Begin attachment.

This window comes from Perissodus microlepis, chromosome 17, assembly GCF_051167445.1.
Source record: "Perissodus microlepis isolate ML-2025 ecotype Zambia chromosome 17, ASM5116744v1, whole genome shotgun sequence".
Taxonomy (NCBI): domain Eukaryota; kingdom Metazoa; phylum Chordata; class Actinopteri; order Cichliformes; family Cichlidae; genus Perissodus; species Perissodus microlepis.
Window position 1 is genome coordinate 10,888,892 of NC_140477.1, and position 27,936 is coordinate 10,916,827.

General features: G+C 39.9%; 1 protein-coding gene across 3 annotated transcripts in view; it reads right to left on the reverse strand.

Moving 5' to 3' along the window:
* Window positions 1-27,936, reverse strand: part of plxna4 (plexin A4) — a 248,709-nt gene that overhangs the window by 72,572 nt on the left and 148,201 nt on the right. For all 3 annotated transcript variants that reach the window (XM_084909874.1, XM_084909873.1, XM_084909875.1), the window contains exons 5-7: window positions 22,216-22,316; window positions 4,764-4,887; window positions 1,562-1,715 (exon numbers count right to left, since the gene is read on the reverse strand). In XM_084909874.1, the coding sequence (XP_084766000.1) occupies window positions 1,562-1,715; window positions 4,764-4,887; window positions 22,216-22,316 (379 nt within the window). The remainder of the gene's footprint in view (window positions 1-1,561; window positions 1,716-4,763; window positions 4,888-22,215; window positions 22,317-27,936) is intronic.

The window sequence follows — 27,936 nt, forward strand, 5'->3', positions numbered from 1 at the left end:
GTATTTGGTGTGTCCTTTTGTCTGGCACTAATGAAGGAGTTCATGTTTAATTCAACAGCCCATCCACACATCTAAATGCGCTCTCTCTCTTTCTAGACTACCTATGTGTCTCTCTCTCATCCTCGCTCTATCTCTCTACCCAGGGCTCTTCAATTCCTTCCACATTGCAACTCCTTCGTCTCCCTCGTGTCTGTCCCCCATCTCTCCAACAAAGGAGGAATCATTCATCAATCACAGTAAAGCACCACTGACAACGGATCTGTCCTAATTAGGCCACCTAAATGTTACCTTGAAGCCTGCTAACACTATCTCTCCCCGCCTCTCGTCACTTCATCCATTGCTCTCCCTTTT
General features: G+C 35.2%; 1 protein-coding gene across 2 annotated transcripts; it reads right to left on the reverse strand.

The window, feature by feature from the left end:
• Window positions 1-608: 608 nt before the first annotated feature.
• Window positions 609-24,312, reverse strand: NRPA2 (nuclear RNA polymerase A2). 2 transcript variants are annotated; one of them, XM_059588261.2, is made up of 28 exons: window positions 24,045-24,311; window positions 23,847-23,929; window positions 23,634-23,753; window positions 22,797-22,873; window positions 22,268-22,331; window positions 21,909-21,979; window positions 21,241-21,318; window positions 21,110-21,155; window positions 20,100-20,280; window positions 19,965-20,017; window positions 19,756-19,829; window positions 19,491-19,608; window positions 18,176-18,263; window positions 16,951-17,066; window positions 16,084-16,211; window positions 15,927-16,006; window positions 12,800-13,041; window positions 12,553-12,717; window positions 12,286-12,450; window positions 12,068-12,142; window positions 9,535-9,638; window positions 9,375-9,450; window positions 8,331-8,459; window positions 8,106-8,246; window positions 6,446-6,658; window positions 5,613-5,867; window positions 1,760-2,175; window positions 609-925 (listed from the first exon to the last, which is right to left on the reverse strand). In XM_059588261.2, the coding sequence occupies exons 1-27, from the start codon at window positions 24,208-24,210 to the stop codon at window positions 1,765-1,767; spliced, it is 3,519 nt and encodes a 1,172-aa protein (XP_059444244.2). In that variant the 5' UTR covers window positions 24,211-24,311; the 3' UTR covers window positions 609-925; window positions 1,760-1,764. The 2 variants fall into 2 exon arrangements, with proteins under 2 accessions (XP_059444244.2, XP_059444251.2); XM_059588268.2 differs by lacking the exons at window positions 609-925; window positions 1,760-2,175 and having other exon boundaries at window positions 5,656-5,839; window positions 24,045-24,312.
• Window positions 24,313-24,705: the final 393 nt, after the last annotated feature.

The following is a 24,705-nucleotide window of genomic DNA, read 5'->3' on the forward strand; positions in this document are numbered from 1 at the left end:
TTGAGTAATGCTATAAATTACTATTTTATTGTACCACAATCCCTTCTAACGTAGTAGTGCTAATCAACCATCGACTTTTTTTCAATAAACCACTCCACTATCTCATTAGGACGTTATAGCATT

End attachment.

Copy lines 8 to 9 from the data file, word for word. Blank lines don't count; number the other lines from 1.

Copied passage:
The window sequence follows — 27,936 nt, forward strand, 5'->3', positions numbered from 1 at the left end:
GTATTTGGTGTGTCCTTTTGTCTGGCACTAATGAAGGAGTTCATGTTTAATTCAACAGCCCATCCACACATCTAAATGCGCTCTCTCTCTTTCTAGACTACCTATGTGTCTCTCTCTCATCCTCGCTCTATCTCTCTACCCAGGGCTCTTCAATTCCTTCCACATTGCAACTCCTTCGTCTCCCTCGTGTCTGTCCCCCATCTCTCCAACAAAGGAGGAATCATTCATCAATCACAGTAAAGCACCACTGACAACGGATCTGTCCTAATTAGGCCACCTAAATGTTACCTTGAAGCCTGCTAACACTATCTCTCCCCGCCTCTCGTCACTTCATCCATTGCTCTCCCTTTT